In the rhythm of our ministry of the Gospel, we are used to guiding the dying and the bereaved from that physical experience, from all that fills their thoughts, from the pain in their hearts, to what lies beneath all that.  We commend the soul of the one who has died into the safekeeping of God, their empty body to the dust from which it first came, and their loved-ones to the love and compassion of God and those who surround them.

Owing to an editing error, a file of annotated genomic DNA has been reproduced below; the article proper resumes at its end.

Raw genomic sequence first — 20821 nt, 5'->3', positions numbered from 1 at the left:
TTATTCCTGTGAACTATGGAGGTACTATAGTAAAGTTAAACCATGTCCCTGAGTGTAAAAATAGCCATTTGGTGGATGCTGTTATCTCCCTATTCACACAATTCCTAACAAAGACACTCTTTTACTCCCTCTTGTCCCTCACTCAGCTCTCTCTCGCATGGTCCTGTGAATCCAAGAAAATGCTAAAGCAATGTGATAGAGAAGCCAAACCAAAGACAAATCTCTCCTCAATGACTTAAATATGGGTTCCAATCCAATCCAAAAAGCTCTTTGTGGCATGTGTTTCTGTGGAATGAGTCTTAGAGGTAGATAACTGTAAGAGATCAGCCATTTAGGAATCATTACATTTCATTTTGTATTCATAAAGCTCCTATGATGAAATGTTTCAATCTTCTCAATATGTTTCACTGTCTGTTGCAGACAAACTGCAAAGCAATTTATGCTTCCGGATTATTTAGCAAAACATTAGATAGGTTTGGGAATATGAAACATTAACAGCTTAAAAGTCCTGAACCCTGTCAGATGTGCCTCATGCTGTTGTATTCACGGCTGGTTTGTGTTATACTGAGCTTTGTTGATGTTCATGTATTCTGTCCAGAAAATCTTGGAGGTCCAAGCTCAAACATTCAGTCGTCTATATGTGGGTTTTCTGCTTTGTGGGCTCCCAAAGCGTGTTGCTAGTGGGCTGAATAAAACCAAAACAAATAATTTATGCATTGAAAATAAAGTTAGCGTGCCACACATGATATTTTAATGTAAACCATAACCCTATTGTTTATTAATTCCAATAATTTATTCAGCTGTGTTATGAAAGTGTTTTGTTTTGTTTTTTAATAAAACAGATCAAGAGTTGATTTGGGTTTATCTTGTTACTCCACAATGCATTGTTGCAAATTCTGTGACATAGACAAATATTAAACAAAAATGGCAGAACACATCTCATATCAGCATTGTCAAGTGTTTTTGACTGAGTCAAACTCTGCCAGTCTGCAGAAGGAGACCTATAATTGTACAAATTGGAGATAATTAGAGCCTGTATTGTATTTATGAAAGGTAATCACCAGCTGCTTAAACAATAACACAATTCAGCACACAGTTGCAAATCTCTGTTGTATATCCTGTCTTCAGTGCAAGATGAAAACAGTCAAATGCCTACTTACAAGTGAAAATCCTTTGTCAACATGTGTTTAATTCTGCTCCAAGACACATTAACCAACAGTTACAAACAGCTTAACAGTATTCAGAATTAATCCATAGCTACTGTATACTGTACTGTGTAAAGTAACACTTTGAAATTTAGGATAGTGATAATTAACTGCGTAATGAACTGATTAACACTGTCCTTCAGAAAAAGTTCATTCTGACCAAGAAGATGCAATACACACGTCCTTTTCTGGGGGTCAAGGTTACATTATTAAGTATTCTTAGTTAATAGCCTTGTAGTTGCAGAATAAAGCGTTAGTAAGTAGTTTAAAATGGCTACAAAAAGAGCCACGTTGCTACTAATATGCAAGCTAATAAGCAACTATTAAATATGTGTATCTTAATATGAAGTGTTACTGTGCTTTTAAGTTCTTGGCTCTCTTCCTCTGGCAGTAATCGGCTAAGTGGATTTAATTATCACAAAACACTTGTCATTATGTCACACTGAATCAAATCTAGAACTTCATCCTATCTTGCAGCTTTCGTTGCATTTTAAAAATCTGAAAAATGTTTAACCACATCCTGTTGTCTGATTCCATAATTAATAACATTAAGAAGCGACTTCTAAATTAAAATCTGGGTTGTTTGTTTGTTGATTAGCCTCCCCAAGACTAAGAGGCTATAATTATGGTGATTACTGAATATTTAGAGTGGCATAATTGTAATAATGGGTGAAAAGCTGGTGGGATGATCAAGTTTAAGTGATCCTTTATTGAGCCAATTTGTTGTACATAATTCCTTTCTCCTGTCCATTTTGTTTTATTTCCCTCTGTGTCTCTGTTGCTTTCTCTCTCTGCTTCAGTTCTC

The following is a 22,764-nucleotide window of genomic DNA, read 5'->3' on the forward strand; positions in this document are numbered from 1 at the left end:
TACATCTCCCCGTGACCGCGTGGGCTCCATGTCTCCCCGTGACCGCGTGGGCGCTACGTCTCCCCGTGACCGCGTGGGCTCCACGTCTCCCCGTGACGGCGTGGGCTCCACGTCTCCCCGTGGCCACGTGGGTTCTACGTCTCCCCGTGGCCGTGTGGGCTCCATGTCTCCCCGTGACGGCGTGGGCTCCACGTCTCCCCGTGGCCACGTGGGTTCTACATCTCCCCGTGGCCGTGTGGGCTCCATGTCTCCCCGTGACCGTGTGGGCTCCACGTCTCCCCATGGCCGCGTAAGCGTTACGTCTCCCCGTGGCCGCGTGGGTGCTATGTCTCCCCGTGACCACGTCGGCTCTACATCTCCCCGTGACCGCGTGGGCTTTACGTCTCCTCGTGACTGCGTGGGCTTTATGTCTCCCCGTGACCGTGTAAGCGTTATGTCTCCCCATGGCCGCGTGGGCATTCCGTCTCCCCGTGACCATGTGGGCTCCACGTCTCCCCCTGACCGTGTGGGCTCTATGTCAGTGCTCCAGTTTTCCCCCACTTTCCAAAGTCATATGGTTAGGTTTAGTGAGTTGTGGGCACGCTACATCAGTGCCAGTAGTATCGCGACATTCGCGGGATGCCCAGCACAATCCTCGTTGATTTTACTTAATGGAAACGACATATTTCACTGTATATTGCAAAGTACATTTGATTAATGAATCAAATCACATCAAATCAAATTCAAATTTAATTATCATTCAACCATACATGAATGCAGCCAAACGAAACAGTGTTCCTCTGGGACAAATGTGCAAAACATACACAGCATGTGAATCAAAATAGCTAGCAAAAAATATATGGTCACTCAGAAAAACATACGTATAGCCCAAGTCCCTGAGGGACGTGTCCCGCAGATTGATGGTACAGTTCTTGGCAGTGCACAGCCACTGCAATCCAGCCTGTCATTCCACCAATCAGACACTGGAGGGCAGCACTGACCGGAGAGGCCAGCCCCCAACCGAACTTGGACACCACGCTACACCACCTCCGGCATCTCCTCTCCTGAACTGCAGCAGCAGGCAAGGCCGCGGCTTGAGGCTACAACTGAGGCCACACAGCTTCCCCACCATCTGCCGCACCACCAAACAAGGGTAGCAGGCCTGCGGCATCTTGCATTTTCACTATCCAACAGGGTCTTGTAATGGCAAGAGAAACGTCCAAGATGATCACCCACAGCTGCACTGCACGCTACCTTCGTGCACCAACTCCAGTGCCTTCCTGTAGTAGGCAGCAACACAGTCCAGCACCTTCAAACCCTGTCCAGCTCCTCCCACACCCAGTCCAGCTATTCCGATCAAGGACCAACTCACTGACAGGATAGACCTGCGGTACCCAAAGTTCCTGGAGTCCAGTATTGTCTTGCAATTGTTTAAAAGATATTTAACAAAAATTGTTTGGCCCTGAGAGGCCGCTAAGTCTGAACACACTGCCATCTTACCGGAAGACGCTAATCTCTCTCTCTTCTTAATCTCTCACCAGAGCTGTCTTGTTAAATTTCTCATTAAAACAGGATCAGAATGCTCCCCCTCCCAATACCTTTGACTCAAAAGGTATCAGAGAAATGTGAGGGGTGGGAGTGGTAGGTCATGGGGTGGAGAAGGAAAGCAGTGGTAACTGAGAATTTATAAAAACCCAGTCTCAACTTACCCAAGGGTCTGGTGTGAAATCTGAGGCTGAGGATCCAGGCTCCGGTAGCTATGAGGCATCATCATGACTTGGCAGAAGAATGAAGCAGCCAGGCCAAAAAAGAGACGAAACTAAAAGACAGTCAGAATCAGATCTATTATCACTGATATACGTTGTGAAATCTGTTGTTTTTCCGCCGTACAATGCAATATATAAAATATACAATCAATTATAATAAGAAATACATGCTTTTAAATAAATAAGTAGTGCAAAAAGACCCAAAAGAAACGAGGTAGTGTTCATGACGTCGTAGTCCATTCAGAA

In these confusing times, those pieces are thrown apart, and our job becomes all of these things but much more.  We have to reach those who grieve alone at the moment they most needed the presence and touch of others.  We have to find new constructs of dignity and reassurance to make thinly-attended acts of committal seem less bleak.  We have to flex all our creativity to make new gestures of letting-go of someone’s loved-on into God’s hands.

Jesus Christ, Easter reminds us, experienced our whole human experience, and that included isolation, compassion and testing.  So we can do this.